Twidere for Twitter: Getting Started

If you’re looking for a free Twitter app that is accessible, check out Twidere for Android by Mariotaku:
This is a very brief guide to get started.

Immediately after Twidere installs from the Play Store, you’ve got two preliminaries to take care of. First, the app tells you to log into Twitter. Just tap OK or Continue to launch your browser, enter your Twitter user name and password, and tap the sign in button. Second, the app brings up a series of settings screens. Tap Next to move through them, making changes if you have convictions or leaving things as they are if you don’t. At the end of this process, you may be asked to allow location and one or two other things.

The Twidere main screen is pretty simple. Across the top are four tabs: Home, Interactions (i.e., Mentions), Trends, and Messages (i.e., Direct Messages). In the bottom right corner is a New Tweet icon. The first time you visit a tab, the screen displays no tweets or messages; you need to refresh to populate the screen.

To visit a tab, either tap the tab icon at the top of the screen, or swipe left or right with two fingers. For example, let’s say you’re on your timeline and you want to go to your mentions. Either tap Interactions, or swipe left once with two fingers.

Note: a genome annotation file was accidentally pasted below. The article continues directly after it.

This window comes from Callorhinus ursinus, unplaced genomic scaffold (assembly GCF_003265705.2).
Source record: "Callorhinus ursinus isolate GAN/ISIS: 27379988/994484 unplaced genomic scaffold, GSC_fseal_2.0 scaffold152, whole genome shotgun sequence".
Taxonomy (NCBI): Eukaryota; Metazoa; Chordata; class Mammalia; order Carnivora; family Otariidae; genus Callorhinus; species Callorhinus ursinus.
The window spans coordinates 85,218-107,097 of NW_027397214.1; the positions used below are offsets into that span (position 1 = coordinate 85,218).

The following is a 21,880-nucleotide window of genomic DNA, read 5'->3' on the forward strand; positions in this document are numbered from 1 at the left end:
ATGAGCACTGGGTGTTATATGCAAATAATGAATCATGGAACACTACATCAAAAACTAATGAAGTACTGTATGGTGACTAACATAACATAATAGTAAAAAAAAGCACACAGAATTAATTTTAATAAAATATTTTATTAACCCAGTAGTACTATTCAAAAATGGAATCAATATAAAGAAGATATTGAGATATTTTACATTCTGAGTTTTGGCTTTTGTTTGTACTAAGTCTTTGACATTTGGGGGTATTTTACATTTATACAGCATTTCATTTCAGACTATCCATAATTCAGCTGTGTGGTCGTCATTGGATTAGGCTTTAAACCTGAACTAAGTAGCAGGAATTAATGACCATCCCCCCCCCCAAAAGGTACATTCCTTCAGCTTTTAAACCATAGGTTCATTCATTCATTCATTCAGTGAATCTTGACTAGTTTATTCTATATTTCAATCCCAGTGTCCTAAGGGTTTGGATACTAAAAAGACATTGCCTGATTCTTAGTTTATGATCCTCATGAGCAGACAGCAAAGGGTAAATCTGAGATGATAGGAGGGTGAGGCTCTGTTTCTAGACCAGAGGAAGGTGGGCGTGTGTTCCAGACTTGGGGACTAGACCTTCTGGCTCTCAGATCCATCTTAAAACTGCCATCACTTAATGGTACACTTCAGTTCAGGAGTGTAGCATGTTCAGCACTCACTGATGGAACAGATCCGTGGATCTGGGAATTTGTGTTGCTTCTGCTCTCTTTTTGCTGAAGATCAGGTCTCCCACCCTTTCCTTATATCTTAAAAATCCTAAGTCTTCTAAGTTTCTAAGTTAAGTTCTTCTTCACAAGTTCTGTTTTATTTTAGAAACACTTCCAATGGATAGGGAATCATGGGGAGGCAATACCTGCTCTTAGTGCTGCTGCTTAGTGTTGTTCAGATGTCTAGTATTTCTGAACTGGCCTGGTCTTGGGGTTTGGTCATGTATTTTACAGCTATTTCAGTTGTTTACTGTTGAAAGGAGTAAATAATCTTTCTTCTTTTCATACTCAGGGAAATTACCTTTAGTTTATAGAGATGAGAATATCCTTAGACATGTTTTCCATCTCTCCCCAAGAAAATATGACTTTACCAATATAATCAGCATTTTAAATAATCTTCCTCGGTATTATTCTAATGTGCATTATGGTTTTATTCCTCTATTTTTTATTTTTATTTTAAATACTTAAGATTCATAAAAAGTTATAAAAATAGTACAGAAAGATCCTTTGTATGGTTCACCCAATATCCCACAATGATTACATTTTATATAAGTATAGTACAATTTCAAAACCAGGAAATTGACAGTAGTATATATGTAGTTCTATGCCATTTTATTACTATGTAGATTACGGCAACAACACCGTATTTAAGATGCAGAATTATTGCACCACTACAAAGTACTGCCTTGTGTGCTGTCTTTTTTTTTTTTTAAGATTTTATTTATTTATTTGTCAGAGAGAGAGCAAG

To refresh the screen, long-press its tab icon. For example, if you want new tweets to appear, long-press Home.

To open the menu, touch the very left edge of the screen, then swipe right with two fingers. This is one of those things that takes a little practice, then works right every time.

Once tweets are displayed on the screen, each has three lines of information. The top line is the sender’s name and Twitter handle. The middle line is the sender’s profile icon and the tweet itself. The bottom line is a row of controls, which varies a little. Typically, controls are Reply, Retweet, Like, and an unlabeled button I’ve called More. Tapping More brings up additional controls, like Share, Copy, and Add to Filter. Exploring is the best way to read the screen.

To send a new tweet, tap the Compose icon in the bottom right corner. The new screen displays an edit box (above) and the keyboard (below). To the right of the edit box are a check box for adding your location and the Send button. Below the edit box is a row of icons for changing the account, adding an image, taking a photo, and saving as draft.

The app is very accessible. The only hiccups I’ve found are the unlabeled button in the third row of each tweet and the fact that TalkBack doesn’t announce, “Selected,” when you touch the tab for the screen you’re on.